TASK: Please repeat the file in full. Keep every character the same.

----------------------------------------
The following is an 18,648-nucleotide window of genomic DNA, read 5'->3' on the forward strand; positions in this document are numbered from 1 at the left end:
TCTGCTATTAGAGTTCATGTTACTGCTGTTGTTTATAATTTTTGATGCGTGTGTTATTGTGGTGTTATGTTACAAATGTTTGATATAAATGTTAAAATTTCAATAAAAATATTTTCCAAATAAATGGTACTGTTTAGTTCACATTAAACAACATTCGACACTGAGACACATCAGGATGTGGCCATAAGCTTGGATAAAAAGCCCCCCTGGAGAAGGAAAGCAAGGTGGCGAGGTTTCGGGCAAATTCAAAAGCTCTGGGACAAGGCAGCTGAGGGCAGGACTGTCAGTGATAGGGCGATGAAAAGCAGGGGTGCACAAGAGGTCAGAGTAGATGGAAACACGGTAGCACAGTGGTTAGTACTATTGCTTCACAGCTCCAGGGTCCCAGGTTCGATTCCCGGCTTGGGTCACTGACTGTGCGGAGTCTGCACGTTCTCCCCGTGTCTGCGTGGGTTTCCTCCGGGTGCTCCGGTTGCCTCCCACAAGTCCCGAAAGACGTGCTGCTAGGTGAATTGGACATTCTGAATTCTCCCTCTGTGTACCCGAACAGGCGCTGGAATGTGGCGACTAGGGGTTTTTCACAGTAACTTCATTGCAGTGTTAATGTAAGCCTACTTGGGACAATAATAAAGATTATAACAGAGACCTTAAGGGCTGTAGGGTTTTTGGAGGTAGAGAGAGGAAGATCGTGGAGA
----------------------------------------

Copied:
The following is an 18,648-nucleotide window of genomic DNA, read 5'->3' on the forward strand; positions in this document are numbered from 1 at the left end:
TCTGCTATTAGAGTTCATGTTACTGCTGTTGTTTATAATTTTTGATGCGTGTGTTATTGTGGTGTTATGTTACAAATGTTTGATATAAATGTTAAAATTTCAATAAAAATATTTTCCAAATAAATGGTACTGTTTAGTTCACATTAAACAACATTCGACACTGAGACACATCAGGATGTGGCCATAAGCTTGGATAAAAAGCCCCCCTGGAGAAGGAAAGCAAGGTGGCGAGGTTTCGGGCAAATTCAAAAGCTCTGGGACAAGGCAGCTGAGGGCAGGACTGTCAGTGATAGGGCGATGAAAAGCAGGGGTGCACAAGAGGTCAGAGTAGATGGAAACACGGTAGCACAGTGGTTAGTACTATTGCTTCACAGCTCCAGGGTCCCAGGTTCGATTCCCGGCTTGGGTCACTGACTGTGCGGAGTCTGCACGTTCTCCCCGTGTCTGCGTGGGTTTCCTCCGGGTGCTCCGGTTGCCTCCCACAAGTCCCGAAAGACGTGCTGCTAGGTGAATTGGACATTCTGAATTCTCCCTCTGTGTACCCGAACAGGCGCTGGAATGTGGCGACTAGGGGTTTTTCACAGTAACTTCATTGCAGTGTTAATGTAAGCCTACTTGGGACAATAATAAAGATTATAACAGAGACCTTAAGGGCTGTAGGGTTTTTGGAGGTAGAGAGAGGAAGATCGTGGAGA